The U.S. is on track to become the world's leading liquid petroleum producer. According to IEA, domestic production of oil was about 11.5m barrels a day in August, and the Financial Times reports that we are likely to surpass Saudi Arabia's production for the first time in 23 years.
In fact, we may also catch up to Saudi Arabia and Russia on crude production alone by 2020. Perhaps not surprising given production has already risen by over 60 percent during the past six years.
Oh how times have changed.
Next year, imports to the U.S. will provide 21 percent of our liquid fuel consumption--remarkable considering imports provided 60 percent of liquid fuel consumption only 10 years ago. And that's good news given world events. Current unrest in the Middle East and Russia's intervention in Ukraine increase uncertainty in markets, so the boom in U.S. production has acted as a stabilizing force.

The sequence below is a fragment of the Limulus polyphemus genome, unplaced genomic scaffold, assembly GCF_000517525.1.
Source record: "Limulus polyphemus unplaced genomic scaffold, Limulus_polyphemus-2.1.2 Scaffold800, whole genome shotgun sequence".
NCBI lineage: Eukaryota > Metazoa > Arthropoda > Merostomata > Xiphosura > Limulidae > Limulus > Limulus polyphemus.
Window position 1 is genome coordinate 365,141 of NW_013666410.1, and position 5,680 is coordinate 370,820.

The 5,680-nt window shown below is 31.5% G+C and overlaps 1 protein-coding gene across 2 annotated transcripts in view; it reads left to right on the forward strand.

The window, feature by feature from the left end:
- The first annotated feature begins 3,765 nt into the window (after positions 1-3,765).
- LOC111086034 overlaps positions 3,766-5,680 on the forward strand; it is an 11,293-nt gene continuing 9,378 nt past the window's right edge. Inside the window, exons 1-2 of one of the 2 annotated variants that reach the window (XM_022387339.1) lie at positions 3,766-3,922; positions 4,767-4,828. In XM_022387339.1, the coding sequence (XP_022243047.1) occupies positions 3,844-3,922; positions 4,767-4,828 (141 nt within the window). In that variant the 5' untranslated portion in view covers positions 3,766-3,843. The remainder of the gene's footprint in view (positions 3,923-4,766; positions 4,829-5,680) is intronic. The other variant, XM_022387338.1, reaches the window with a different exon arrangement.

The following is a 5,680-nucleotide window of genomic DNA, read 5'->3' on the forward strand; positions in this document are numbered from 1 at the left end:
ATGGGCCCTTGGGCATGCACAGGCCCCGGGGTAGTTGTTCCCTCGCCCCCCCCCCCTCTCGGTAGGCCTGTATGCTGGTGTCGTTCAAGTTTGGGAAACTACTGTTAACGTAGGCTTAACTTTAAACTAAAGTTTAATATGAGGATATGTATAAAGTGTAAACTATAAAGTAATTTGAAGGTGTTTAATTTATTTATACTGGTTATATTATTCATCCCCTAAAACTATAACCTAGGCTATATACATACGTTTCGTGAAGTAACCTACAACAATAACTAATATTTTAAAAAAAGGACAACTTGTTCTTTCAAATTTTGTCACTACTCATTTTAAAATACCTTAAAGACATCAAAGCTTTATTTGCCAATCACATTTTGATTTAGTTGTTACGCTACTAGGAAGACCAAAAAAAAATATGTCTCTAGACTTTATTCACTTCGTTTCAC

Crooks and Raval even suggest there may be an impact on global security, especially if lower imports lead to a reduced military commitment to the Middle East. But of course, that would take quite some time to occur. First the American public must get up to speed on the energy transition underway across the nation and around the world. And there's no doubt we have a long way to go...